Climate variability and hemorrhagic fever with renal syndrome transmission in northeastern China

Wen Yi Zhang, Wei Dong Gu, Li Qun Fang, Chang Ping Li, Peng Bi, Gregory E. Glass, Jia Fu Jiang, Shan Hua Sun, Quan Qian, Wei Liu, Lei Yan, Hong Yang, Shi Lu Tong, Wu Chun Cao

Research output: Contribution to journalArticle

Abstract

Background: The transmission of hemorrhagic fever with renal syndrome (HFRS) is influenced by climatic variables. However, few studies have examined the quantitative relationship between climate variation and HFRS transmission. Objective: We examined the potential impact of climate variability on HFRS transmission and developed climate-based forecasting models for HFRS in northeastern China. Methods: We obtained data on monthly counts of reported HFRS cases in Elunchun and Molidawahaner counties for 1997-2007 from the Inner Mongolia Center for Disease Control and Prevention and climate data from the Chinese Bureau of Meteorology. Cross-correlations assessed crude associations between climate variables, including rainfall, land surface temperature (LST), relative humidity (RH), and the multivariate El Niño Southern Oscillation (ENSO) index (MEI) and monthly HFRS cases over a range of lags. We used time-series Poisson regression models to examine the independent contribution of climatic variables to HFRS transmission. Results: Cross-correlation analyses showed that rainfall, LST, RH, and MEI were significantly associated with monthly HFRS cases with lags of 3-5 months in both study areas. The results of Poisson regression indicated that after controlling for the autocorrelation, seasonality, and long-term trend, rainfall, LST, RH, and MEI with lags of 3-5 months were associated with HFRS in both study areas. The final model had good accuracy in forecasting the occurrence of HFRS. Conclusions: Climate variability plays a significant role in HFRS transmission in northeastern China. The model developed in this study has implications for HFRS control and prevention.

Original languageEnglish (US)
Pages (from-to)915-920
Number of pages6
JournalEnvironmental Health Perspectives
Volume118
Issue number7
DOIs
StatePublished - 2010

Fingerprint

Hemorrhagic Fever with Renal Syndrome
Climate
China
Humidity
Temperature
Meteorology
Centers for Disease Control and Prevention (U.S.)

Keywords

  • China
  • Cross-correlation
  • Forecast
  • Hemorrhagic fever with renal syndrome
  • Risk factors
  • Time-series Poisson regression

ASJC Scopus subject areas

  • Health, Toxicology and Mutagenesis
  • Public Health, Environmental and Occupational Health
  • Medicine(all)

Cite this

Zhang, W. Y., Gu, W. D., Fang, L. Q., Li, C. P., Bi, P., Glass, G. E., ... Cao, W. C. (2010). Climate variability and hemorrhagic fever with renal syndrome transmission in northeastern China. Environmental Health Perspectives, 118(7), 915-920. https://doi.org/10.1289/ehp.0901504

Climate variability and hemorrhagic fever with renal syndrome transmission in northeastern China. / Zhang, Wen Yi; Gu, Wei Dong; Fang, Li Qun; Li, Chang Ping; Bi, Peng; Glass, Gregory E.; Jiang, Jia Fu; Sun, Shan Hua; Qian, Quan; Liu, Wei; Yan, Lei; Yang, Hong; Tong, Shi Lu; Cao, Wu Chun.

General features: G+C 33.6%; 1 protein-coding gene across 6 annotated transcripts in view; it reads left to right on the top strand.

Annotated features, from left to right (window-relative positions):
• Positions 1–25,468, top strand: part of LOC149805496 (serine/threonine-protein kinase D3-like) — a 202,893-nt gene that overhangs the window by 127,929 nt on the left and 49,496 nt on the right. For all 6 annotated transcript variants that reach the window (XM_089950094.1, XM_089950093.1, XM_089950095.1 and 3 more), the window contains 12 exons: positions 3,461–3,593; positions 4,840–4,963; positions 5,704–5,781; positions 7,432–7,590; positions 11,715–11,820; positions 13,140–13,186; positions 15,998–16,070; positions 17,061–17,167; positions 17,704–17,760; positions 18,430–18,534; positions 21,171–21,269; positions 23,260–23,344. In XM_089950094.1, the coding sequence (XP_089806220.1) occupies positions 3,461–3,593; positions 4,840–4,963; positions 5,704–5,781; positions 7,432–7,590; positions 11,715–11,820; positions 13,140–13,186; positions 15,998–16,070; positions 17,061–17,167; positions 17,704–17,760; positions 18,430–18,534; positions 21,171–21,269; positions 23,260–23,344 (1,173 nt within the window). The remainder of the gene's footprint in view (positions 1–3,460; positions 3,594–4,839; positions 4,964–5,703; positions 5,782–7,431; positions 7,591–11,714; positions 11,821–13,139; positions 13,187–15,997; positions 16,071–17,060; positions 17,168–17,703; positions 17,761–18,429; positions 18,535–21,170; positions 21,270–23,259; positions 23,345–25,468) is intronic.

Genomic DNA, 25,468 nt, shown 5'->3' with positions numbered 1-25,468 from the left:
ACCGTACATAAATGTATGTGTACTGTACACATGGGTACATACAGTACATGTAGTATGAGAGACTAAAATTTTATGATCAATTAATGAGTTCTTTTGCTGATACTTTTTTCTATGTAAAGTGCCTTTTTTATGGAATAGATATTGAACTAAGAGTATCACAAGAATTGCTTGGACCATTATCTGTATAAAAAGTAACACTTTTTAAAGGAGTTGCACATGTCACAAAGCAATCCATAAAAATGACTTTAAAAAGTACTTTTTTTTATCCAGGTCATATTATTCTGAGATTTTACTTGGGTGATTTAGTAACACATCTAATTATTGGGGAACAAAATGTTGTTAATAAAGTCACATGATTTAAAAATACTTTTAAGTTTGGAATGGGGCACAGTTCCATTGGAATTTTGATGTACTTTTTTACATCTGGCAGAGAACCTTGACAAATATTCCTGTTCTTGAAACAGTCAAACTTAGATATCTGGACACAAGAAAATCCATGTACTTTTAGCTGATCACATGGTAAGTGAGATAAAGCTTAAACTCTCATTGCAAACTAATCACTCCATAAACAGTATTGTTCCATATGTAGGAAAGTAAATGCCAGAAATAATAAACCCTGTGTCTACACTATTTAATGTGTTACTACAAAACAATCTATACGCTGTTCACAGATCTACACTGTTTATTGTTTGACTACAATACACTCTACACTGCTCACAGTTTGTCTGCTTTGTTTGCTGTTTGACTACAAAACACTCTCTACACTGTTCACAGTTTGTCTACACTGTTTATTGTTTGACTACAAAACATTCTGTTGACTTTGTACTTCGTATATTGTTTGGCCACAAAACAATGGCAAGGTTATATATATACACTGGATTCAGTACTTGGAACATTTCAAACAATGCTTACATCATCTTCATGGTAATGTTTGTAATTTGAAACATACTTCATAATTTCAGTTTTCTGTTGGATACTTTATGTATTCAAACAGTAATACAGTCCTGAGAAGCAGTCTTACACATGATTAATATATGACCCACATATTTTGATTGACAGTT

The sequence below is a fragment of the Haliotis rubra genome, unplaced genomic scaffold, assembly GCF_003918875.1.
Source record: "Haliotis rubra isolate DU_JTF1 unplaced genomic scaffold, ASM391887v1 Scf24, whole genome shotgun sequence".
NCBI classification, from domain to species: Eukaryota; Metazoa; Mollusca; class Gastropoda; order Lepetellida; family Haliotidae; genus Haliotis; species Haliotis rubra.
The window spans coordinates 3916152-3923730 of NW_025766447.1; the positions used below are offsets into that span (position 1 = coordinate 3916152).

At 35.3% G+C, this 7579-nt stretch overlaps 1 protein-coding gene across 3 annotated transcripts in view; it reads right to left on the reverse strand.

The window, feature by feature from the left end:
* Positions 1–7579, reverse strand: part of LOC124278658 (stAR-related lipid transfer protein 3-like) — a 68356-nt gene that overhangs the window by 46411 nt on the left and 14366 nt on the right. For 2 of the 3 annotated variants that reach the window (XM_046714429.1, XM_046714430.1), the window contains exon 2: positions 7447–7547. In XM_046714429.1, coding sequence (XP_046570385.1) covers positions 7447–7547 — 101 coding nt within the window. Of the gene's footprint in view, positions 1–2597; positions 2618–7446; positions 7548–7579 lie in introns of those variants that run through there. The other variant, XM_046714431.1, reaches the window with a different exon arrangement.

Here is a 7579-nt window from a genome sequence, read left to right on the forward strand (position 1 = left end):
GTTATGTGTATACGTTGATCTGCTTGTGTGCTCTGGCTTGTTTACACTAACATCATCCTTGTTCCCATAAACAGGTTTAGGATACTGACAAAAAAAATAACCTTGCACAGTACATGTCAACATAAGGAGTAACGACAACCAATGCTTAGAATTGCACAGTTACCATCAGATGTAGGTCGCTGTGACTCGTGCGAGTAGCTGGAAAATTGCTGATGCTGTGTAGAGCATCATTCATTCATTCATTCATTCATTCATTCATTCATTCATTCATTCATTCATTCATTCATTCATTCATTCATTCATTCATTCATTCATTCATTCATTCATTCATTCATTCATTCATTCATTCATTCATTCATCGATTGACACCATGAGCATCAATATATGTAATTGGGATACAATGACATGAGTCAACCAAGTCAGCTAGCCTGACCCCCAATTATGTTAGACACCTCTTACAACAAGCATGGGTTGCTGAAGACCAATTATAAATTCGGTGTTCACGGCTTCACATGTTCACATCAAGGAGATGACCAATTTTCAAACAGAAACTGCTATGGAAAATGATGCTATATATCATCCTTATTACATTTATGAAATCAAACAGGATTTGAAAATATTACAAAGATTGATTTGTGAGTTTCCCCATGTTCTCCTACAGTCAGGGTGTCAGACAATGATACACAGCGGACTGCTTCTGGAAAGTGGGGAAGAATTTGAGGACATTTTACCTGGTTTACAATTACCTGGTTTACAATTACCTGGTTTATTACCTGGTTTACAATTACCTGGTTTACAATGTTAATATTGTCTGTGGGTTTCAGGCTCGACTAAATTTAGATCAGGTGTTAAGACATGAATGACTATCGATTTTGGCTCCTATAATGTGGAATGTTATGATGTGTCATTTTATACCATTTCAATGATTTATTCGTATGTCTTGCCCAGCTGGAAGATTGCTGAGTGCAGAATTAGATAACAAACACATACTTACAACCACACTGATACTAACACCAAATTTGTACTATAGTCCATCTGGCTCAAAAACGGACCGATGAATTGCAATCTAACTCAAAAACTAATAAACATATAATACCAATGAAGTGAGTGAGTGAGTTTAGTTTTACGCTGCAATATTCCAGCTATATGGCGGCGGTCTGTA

In: Environmental Health Perspectives, Vol. 118, No. 7, 2010, p. 915-920.

Research output: Contribution to journalArticle

Zhang, WY, Gu, WD, Fang, LQ, Li, CP, Bi, P, Glass, GE, Jiang, JF, Sun, SH, Qian, Q, Liu, W, Yan, L, Yang, H, Tong, SL & Cao, WC 2010, 'Climate variability and hemorrhagic fever with renal syndrome transmission in northeastern China', Environmental Health Perspectives, vol. 118, no. 7, pp. 915-920. https://doi.org/10.1289/ehp.0901504
Zhang, Wen Yi ; Gu, Wei Dong ; Fang, Li Qun ; Li, Chang Ping ; Bi, Peng ; Glass, Gregory E. ; Jiang, Jia Fu ; Sun, Shan Hua ; Qian, Quan ; Liu, Wei ; Yan, Lei ; Yang, Hong ; Tong, Shi Lu ; Cao, Wu Chun. / Climate variability and hemorrhagic fever with renal syndrome transmission in northeastern China. In: Environmental Health Perspectives. 2010 ; Vol. 118, No. 7. pp. 915-920.
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abstract = "Background: The transmission of hemorrhagic fever with renal syndrome (HFRS) is influenced by climatic variables. However, few studies have examined the quantitative relationship between climate variation and HFRS transmission. Objective: We examined the potential impact of climate variability on HFRS transmission and developed climate-based forecasting models for HFRS in northeastern China. Methods: We obtained data on monthly counts of reported HFRS cases in Elunchun and Molidawahaner counties for 1997-2007 from the Inner Mongolia Center for Disease Control and Prevention and climate data from the Chinese Bureau of Meteorology. Cross-correlations assessed crude associations between climate variables, including rainfall, land surface temperature (LST), relative humidity (RH), and the multivariate El Ni{\~n}o Southern Oscillation (ENSO) index (MEI) and monthly HFRS cases over a range of lags. We used time-series Poisson regression models to examine the independent contribution of climatic variables to HFRS transmission. Results: Cross-correlation analyses showed that rainfall, LST, RH, and MEI were significantly associated with monthly HFRS cases with lags of 3-5 months in both study areas. The results of Poisson regression indicated that after controlling for the autocorrelation, seasonality, and long-term trend, rainfall, LST, RH, and MEI with lags of 3-5 months were associated with HFRS in both study areas. The final model had good accuracy in forecasting the occurrence of HFRS. Conclusions: Climate variability plays a significant role in HFRS transmission in northeastern China. The model developed in this study has implications for HFRS control and prevention.",